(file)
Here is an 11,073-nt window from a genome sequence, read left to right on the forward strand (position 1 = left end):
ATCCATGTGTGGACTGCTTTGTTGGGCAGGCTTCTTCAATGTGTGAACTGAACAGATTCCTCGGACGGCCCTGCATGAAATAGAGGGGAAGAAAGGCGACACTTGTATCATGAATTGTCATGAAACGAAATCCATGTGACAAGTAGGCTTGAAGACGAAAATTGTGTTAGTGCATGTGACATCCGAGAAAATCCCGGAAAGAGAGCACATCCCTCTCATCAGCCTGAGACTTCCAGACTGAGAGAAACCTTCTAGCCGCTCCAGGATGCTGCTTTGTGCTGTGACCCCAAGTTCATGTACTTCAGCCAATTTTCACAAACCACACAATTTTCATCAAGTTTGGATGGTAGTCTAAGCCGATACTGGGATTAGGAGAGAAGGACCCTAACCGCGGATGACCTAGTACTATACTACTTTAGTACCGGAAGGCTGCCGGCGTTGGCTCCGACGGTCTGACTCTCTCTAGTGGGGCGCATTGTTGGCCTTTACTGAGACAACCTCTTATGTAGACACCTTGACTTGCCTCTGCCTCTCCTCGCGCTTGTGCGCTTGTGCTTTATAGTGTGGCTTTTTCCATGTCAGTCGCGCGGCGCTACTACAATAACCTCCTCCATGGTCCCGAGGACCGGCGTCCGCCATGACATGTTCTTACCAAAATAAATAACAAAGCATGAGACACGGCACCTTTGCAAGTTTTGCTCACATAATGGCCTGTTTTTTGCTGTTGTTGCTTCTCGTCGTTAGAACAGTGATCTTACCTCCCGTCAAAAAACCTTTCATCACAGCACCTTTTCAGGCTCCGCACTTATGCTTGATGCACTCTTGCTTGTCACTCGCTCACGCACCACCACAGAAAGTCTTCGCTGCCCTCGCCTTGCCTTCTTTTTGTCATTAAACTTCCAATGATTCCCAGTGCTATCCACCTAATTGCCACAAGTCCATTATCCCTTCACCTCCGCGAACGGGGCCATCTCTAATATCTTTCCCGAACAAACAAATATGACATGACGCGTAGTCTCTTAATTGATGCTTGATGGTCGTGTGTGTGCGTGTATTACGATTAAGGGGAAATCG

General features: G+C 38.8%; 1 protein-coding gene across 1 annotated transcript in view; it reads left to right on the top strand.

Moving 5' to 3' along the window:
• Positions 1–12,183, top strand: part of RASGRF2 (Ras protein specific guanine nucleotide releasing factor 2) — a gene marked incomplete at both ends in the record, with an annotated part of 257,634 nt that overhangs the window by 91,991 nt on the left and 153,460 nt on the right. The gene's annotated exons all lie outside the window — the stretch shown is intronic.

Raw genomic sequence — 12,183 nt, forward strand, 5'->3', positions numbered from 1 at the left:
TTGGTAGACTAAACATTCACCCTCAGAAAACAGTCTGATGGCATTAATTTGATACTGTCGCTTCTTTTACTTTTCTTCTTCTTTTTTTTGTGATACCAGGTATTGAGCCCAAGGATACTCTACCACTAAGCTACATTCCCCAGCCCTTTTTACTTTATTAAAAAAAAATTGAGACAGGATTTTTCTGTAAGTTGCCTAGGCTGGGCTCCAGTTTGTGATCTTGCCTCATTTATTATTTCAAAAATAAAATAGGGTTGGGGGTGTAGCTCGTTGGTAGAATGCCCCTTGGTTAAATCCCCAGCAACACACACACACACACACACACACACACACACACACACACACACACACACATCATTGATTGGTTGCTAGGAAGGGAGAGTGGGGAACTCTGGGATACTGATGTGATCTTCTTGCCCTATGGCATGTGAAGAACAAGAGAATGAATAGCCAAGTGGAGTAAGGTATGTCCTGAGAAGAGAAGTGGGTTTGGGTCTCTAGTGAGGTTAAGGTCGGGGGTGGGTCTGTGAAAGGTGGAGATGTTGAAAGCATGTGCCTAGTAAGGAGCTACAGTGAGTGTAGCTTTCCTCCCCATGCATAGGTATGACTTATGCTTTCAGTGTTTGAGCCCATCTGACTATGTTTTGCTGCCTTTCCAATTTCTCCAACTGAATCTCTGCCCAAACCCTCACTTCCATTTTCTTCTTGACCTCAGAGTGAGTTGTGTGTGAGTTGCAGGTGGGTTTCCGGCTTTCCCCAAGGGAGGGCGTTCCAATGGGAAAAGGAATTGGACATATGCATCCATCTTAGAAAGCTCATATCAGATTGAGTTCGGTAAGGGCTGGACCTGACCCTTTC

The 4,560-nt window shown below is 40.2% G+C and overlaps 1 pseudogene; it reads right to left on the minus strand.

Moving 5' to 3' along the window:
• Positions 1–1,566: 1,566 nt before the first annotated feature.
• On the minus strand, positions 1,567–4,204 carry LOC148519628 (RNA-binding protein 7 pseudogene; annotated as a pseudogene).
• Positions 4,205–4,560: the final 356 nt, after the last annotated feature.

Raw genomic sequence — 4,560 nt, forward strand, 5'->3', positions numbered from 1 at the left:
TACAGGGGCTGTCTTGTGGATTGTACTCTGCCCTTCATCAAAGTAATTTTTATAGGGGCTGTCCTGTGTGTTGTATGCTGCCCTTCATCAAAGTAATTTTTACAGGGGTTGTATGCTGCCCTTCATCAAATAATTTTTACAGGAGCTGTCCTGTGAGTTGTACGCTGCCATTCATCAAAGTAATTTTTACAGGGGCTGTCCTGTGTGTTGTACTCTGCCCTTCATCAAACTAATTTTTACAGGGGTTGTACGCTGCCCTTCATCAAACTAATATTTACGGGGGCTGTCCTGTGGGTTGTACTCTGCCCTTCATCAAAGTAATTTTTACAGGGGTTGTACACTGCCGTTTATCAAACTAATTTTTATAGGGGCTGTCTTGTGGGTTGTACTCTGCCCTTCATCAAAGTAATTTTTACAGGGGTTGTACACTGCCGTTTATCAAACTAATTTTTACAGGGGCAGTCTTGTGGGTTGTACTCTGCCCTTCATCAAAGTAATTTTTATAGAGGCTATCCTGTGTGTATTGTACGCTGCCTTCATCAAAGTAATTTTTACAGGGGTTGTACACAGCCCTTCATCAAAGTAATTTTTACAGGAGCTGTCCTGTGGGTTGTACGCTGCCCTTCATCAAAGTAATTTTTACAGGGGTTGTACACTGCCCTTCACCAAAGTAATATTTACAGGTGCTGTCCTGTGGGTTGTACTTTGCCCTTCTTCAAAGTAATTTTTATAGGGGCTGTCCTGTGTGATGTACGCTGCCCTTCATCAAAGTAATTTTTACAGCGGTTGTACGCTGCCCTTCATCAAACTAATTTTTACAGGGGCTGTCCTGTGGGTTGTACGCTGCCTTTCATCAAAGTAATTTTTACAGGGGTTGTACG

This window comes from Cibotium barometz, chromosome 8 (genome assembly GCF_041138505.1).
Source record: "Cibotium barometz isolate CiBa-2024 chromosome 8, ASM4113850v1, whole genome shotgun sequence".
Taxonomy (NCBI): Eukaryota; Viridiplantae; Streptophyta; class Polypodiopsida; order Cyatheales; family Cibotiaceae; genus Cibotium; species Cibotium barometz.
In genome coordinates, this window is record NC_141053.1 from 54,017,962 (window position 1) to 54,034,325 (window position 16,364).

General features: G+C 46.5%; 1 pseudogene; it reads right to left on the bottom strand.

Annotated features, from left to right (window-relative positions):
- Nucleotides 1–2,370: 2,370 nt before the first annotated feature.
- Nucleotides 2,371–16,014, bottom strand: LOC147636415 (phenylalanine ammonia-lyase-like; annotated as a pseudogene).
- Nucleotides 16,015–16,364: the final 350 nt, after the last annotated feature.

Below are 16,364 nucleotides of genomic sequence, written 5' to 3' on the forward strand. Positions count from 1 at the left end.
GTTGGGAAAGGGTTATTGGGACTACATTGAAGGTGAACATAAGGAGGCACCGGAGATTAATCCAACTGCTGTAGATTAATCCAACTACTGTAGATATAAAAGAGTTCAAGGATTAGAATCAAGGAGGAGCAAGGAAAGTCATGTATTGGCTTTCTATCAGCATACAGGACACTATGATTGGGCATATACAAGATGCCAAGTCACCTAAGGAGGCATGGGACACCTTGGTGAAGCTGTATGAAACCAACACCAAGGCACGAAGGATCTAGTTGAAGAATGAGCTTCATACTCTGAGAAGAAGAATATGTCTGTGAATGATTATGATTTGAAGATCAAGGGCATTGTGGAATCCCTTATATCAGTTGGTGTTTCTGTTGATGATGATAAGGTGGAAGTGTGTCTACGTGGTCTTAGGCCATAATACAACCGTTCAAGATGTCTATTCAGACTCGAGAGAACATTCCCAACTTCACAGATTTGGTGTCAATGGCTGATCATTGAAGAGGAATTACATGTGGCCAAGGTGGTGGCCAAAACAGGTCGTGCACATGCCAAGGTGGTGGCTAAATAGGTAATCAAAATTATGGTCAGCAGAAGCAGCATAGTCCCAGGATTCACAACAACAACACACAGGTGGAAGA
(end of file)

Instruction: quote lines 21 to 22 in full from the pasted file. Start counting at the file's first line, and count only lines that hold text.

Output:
- Nucleotides 1–2,370: 2,370 nt before the first annotated feature.
- Nucleotides 2,371–16,014, bottom strand: LOC147636415 (phenylalanine ammonia-lyase-like; annotated as a pseudogene).